A lot of people who have talked to me recently may have noticed that I can’t stop talking about money.

Money, money, money…

…It’s something that’s often at the forefront of most peoples’ minds. You wake up and think about the rent. You go to work and think about buying new car tires. You go to bed trying to figure out how to afford a bigger apartment…the list could go on for days (years, decades, forever…).

Ever since Paul and I jumped from the warm, pleasant comfort of our wedding day and plunged into the icy reality that is financial adulthood, I’ve been constantly thinking about money. A few months after we got married, we decided to move to Austin, TX. This turned out to be a pretty scary time for us. The job market was terrible, my hormones were raging, my ankles were expanding, and we couldn’t afford to have fried chicken (my pregnant tears demanded it) every night of the week. Needless to say, emotions were often running high. Finally, we decided to to pack up our stuff and head back to Nebraska, where you don’t have to sell anything on the black market in order to afford a 1 bedroom apartment.

Once we got back to the home state, things started to get better. Paul got a much better job and we weren’t nearly as scared as we were a few months prior. Our status quo became a lot more liveable. The thing is, however, had we simply been able to get ourselves organized, we could have actually been financially comfortable rather than “a little less scared.”

Let me just say(because I’m about to do some name-dropping) that I’m not writing this post to promote any kind of product. I’m simply promoting the practice of being proactive with money.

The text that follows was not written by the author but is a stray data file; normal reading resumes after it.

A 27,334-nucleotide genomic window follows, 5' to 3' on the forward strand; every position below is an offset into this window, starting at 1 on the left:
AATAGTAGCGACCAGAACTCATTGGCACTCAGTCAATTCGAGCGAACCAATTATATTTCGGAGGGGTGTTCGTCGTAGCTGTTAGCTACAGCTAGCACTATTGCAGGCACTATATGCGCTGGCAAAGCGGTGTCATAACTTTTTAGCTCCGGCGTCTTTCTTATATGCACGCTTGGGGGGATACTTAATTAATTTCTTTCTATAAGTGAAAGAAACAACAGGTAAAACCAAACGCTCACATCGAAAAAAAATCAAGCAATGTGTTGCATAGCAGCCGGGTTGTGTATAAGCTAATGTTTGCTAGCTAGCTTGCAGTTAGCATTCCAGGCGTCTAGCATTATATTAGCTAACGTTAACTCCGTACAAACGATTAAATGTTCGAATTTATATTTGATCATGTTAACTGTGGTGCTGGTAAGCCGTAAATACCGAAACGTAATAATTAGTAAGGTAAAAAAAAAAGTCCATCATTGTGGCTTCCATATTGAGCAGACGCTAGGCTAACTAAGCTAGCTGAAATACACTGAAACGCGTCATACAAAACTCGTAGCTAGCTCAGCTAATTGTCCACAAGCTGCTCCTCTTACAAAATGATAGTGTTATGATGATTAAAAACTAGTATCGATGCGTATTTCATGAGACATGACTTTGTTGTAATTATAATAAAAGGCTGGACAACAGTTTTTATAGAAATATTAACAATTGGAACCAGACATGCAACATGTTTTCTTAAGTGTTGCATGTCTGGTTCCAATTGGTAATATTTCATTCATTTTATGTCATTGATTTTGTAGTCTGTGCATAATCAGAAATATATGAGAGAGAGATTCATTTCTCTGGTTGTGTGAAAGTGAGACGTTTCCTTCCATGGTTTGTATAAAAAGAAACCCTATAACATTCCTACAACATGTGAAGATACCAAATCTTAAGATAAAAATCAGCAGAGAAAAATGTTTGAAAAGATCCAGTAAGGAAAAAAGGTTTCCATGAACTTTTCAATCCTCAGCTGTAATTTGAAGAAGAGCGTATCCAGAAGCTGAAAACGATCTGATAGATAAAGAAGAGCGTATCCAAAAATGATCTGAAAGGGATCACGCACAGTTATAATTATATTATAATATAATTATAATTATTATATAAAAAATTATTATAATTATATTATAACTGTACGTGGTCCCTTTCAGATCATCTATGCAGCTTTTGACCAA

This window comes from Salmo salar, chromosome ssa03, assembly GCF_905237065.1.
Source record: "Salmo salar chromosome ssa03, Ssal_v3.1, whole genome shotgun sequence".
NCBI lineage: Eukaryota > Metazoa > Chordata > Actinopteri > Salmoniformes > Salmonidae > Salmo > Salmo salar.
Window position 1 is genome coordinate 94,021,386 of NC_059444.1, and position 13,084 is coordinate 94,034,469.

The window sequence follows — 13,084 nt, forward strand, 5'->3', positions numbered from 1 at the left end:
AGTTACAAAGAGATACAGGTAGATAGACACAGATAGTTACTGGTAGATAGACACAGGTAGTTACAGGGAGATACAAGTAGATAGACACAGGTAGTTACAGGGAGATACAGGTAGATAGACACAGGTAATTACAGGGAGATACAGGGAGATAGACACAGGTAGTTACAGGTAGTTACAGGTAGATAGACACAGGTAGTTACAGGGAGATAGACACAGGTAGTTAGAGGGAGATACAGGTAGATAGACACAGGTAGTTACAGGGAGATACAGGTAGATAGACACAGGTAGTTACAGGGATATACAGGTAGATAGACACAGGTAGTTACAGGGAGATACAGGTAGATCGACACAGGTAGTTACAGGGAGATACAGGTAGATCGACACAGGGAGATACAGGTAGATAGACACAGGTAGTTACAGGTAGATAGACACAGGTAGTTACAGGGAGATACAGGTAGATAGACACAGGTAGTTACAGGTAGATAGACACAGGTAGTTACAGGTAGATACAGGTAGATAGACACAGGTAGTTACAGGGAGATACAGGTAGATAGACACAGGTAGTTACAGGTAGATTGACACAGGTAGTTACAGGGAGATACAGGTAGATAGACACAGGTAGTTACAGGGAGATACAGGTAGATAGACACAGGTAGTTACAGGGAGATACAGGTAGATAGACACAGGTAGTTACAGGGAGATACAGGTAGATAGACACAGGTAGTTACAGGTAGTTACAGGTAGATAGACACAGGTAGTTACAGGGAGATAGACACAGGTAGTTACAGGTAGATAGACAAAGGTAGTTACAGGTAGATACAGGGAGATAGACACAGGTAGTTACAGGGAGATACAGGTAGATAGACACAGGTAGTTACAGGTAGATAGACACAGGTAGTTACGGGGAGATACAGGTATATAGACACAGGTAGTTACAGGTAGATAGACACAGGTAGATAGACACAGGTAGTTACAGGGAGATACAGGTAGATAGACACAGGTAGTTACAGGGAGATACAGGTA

That being said, in January, at the advice of some of my friends, I read “The Total Money Makeover” by Dave Ramsey. I’m not really sure what it was about the book, but it really struck me. Paul started reading it too, and pretty soon we were both agreeing that it was time for a change.

I’d really like to go into detail about how we got ourselves on track (and why I desperately want to convince my friends to do the same), but that will definitely take more than a page of blogging. Since it’s so beautiful outside here in Lincoln, and I’m sure people don’t want to be spending 45 minutes reading a blog on their computers, I’m going to turn this post into a little mini-series. I plan on talking about what we do, how we stay motivated, and how our lives have changed for the better since we started budgeting.

It’s true that my recent conversations have had a tendency to drift toward the financial side of things. The difference, though, is that I actually enjoy thinking and talking about money now, because I’ve seen the light at the end of the money-tunnel…and that light is glowing and beautiful…like a big neon sign advertising all-you-can-eat fried chicken and donuts.

And that is a beautiful, beautiful thing. Trust me. Stay tuned.